If you don’t follow the law in making a citizen's arrest, you could be charged with a crime.
You may have seen it in a move or on TV — someone making a citizen's arrest. It usually involves a person shouting loudly, and then taking down a “bad guy” in some way. But are you really allowed to make a citizen's arrest in California?
According to a criminal defense attorney in Riverside, CA, the answer is yes — in some situations. A citizen’s arrest happens when a person makes an arrest when they lack the authority to do so because they are not a law enforcement officer or government agent. A person can do this on their own, or ask others to help them make the arrest. This type of arrest is specifically authorized under California law, but only in certain situations.
So when are you allowed to make a citizen’s arrest? There are three situations when it is legal:
- A person commits or attempts to commit a misdemeanor offense in your presence;
- You know, directly, or indirectly, that a person committed a felony; and/or
- A felony has been committed and you have reasonable cause to believe that the person committed.
Doing this requires some knowledge of California criminal law. As a criminal defense attorney in Riverside, CA, a misdemeanor is a less serious criminal offense. Being drunk in public and petty theft are examples of misdemeanor crimes. In contrast, felonies are more serious offenses, like murder, rape/sexual assault, or selling a controlled substance.
To lawfully make a citizen’s arrest, you must follow certain steps:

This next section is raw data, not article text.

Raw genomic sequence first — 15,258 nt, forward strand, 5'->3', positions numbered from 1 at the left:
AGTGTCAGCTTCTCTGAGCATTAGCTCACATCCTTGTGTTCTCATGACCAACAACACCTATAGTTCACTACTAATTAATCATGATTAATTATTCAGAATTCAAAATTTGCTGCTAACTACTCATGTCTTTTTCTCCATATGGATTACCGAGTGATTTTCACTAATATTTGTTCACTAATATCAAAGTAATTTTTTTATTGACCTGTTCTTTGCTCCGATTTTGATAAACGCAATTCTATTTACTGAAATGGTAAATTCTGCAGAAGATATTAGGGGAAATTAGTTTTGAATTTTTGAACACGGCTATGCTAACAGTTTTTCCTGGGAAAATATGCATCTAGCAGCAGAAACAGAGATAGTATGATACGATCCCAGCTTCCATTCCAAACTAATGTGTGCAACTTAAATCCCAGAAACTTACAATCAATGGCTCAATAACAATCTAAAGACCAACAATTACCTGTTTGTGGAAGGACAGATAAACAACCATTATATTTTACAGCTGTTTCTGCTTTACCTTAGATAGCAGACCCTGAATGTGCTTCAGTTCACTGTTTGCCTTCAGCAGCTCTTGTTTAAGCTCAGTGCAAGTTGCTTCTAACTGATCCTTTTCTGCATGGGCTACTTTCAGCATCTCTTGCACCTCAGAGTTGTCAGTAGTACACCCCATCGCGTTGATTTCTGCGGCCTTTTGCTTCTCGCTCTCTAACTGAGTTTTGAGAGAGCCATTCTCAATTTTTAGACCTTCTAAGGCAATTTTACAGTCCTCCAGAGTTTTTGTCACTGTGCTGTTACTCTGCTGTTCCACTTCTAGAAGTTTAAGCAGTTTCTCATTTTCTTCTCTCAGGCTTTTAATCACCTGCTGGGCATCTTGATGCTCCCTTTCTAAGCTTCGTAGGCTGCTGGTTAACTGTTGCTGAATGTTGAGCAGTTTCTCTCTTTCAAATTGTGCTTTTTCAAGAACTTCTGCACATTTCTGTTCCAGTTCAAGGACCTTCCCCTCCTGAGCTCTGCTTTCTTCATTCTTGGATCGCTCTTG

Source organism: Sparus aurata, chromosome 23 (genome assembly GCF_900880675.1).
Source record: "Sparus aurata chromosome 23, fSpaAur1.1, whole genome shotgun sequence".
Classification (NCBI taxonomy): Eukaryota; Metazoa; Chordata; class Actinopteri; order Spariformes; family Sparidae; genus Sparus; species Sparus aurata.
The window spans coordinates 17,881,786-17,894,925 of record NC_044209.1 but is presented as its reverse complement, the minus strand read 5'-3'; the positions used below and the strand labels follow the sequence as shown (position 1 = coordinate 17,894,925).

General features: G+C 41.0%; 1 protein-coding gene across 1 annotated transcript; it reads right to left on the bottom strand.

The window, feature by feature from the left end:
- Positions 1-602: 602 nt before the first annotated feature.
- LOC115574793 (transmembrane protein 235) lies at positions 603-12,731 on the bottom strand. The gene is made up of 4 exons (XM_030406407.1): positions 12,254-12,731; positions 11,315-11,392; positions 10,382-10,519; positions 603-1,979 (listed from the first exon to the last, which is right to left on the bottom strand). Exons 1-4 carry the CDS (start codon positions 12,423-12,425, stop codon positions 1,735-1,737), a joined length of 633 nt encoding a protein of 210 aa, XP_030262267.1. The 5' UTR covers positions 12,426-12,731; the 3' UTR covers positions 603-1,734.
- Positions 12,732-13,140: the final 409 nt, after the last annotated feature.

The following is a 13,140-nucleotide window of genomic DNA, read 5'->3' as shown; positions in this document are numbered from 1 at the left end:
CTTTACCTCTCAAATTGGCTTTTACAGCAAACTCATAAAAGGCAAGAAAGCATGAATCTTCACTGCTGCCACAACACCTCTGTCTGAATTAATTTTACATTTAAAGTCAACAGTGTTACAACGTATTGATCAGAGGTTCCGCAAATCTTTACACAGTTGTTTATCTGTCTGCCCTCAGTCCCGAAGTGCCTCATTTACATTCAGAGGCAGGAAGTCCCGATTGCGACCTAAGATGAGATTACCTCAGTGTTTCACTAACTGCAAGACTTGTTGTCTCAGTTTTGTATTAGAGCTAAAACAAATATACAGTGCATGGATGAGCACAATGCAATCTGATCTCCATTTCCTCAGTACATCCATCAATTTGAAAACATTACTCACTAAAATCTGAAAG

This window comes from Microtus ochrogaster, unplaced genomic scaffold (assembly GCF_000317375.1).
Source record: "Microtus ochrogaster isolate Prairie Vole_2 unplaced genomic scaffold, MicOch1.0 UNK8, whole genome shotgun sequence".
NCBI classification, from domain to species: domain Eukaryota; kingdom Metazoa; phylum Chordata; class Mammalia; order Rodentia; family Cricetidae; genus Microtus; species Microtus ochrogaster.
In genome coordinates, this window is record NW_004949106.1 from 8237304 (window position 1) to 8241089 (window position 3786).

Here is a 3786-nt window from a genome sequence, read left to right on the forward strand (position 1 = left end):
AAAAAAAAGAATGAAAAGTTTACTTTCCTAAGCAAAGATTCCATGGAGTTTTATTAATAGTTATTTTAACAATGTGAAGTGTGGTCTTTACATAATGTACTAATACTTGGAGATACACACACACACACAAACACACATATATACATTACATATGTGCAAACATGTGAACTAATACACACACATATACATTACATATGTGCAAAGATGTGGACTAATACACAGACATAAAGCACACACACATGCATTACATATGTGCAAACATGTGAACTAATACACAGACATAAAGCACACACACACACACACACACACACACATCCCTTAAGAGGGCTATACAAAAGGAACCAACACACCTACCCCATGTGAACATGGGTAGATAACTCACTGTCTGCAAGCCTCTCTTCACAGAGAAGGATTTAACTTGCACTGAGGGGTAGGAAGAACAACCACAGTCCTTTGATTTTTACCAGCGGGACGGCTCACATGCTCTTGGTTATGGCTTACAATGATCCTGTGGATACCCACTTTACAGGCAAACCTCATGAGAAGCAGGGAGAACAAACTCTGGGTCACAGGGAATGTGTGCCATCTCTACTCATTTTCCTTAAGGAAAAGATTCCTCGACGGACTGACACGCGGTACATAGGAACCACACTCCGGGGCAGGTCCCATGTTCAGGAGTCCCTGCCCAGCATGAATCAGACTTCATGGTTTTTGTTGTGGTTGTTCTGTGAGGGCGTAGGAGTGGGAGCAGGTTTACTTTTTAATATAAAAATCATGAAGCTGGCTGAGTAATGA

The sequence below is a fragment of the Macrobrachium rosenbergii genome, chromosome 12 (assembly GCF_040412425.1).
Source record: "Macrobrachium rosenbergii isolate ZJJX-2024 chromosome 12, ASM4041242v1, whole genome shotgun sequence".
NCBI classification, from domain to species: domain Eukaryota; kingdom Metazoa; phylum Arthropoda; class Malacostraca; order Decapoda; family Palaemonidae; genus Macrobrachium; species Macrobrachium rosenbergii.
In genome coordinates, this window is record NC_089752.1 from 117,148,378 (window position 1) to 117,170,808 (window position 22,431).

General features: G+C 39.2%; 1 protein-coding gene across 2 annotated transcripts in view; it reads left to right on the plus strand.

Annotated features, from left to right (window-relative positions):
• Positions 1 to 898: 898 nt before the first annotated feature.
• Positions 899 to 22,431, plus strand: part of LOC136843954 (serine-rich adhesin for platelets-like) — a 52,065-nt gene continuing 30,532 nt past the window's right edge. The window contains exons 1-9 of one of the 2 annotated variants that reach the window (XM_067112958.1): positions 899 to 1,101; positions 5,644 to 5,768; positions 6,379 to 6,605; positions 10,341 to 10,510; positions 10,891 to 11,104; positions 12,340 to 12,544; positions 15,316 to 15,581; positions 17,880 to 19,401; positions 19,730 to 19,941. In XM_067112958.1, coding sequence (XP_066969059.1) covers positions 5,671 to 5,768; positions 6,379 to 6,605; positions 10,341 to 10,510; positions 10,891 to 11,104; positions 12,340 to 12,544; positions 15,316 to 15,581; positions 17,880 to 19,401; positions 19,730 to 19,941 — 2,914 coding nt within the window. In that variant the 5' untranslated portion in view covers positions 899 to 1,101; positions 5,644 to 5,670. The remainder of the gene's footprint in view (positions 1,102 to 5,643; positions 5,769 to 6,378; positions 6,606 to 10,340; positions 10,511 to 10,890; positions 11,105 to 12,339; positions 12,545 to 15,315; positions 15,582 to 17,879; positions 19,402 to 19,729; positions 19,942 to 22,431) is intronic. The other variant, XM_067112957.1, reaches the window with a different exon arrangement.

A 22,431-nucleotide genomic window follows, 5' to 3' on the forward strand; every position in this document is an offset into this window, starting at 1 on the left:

- Inform the other person that you intend to arrest them;
- State why you are arresting them;
- Explain why you have the authority to make the arrest (if possible); and
- Tell the other person that you have called the police (if you have done so).
Importantly, if you plan to make a citizen’s arrest, you need to do so as soon as possible after the basis for the arrest has arisen. If you wait too, then you will no longer have the authority to make an arrest.
Making a citizen’s arrest is not without risk. Deciding to arrest someone who you believe has committed a crime can put your own safety at risk — and it may also lead to criminal and/or civil liability. If you make a citizen’s arrest and the person did not commit a crime, there was no reasonable cause to believe that they committed a crime, or if you use too much force, you could be sued. In addition, you could be charged with a crime yourself. According to a criminal defense attorney in Riverside, CA, an unlawful citizen’s arrest could lead to charges of assault and battery, false imprisonment, or even kidnapping.
A citizen’s arrest may seem like something out of a movie — but it is a real thing that California citizens can do in limited situations. If you have been charged with a crime related to a citizen’s arrest — or if you were the subject of a citizen’s arrest that you believe was unlawful — we can help. Contact the Chambers Law Firm today at 855-397-0210 or email@example.com to schedule a free initial consultation with a skilled lawyer.